Whether you are a leader who wants to embrace coaching as part of your role or a professional coach wishing to improve the quality of your practice, I want to share three power tools that I extracted from a book I recently read (The Master Coach by Gregg Thompson), which resonated with my leadership-coaching experience, as well as my executive coaching practice.
- Ask Big Questions. Asking simple but challenging questions makes the person being coached (the coachee) search for answers to their problems. Even if I, as coach, have a potential solution, it is much more effective to let the coachee explore resolutions on their own. Questions that challenge and stretch their thinking are usually effective. However, ensure these questions are posed in the right way. For example, “why” questions may put the coachee on the defensive. Above all, convey a truly added-value intention behind your questions.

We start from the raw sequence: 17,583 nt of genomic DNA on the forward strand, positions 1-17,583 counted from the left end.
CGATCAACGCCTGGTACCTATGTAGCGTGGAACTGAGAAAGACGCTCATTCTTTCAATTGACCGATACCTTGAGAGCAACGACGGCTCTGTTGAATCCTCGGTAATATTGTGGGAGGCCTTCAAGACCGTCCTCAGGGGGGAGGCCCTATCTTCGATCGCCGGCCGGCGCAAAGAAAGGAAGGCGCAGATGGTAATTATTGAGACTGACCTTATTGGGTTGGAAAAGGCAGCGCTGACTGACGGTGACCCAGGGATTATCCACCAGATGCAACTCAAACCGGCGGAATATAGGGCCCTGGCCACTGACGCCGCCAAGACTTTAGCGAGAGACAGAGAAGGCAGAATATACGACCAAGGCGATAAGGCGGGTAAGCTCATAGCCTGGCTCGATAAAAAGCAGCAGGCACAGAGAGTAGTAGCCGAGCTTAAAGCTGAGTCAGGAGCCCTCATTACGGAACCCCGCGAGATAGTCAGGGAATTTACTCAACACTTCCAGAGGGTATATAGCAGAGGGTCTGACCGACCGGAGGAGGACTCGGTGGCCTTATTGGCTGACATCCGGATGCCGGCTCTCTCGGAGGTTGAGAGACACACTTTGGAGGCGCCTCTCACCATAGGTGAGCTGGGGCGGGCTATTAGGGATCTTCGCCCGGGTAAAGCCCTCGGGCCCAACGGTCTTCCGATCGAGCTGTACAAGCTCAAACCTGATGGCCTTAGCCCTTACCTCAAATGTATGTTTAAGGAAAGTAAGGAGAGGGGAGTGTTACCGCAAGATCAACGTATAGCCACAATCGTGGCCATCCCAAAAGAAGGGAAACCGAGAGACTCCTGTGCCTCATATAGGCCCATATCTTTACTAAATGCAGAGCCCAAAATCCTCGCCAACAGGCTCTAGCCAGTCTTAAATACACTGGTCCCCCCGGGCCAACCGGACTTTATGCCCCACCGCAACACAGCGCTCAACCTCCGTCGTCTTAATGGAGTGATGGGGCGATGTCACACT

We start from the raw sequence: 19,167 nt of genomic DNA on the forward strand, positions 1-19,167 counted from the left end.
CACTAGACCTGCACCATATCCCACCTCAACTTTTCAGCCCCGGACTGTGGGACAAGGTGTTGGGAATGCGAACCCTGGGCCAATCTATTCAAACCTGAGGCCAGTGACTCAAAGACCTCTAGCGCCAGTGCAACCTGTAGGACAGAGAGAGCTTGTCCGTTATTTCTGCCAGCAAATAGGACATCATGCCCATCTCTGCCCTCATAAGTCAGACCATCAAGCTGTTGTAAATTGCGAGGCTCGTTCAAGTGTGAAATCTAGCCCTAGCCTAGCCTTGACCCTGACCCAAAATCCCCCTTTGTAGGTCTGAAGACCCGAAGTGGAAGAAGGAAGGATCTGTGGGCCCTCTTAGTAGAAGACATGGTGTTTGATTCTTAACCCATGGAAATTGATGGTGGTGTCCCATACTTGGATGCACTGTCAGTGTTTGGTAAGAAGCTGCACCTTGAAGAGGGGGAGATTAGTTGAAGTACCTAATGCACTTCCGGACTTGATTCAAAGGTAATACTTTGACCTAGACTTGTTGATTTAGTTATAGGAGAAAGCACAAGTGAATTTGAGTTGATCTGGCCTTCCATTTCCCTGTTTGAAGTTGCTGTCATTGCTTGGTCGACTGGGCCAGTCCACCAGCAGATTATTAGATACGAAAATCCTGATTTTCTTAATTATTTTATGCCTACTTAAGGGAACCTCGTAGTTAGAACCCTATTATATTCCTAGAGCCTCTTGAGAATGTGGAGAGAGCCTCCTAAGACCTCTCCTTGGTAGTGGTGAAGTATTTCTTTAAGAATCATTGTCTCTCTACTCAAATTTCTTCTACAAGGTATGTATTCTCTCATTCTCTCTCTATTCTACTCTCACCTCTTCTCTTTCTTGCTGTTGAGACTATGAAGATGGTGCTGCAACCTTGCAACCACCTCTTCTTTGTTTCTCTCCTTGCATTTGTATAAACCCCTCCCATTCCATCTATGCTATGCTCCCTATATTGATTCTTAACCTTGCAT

- Practice coaching pathways. As important and effective as questions are, there is room to add value through guidance, especially if you have decades of experience under your belt. As a coach, I am certainly not an expert on every topic I encounter in my sessions. However, I find myself recognizing familiar patterns or situations where I share insights and general direction for the coachee to explore. An example is calling out a decision, which the coachee has agreed to take but is delaying the implementation.
- Exercise conversation interventions. Notwithstanding the first two power tools, there are instances where the coach needs to jump in to help the coachee advance on the topic at hand. For example, the coachee may be interpreting certain behaviors from a colleague in a negative way. The intervention could be in the form of reframing the issue by exploring alternate hypotheses or by providing instant feedback (I usually ask for permission beforehand) on the issue being shared by the coachee.
If you want to know when and how to effectively use these power tools, it is absolutely crucial to be fully present and engaged in the conversation, especially if you are meeting by Skype or phone.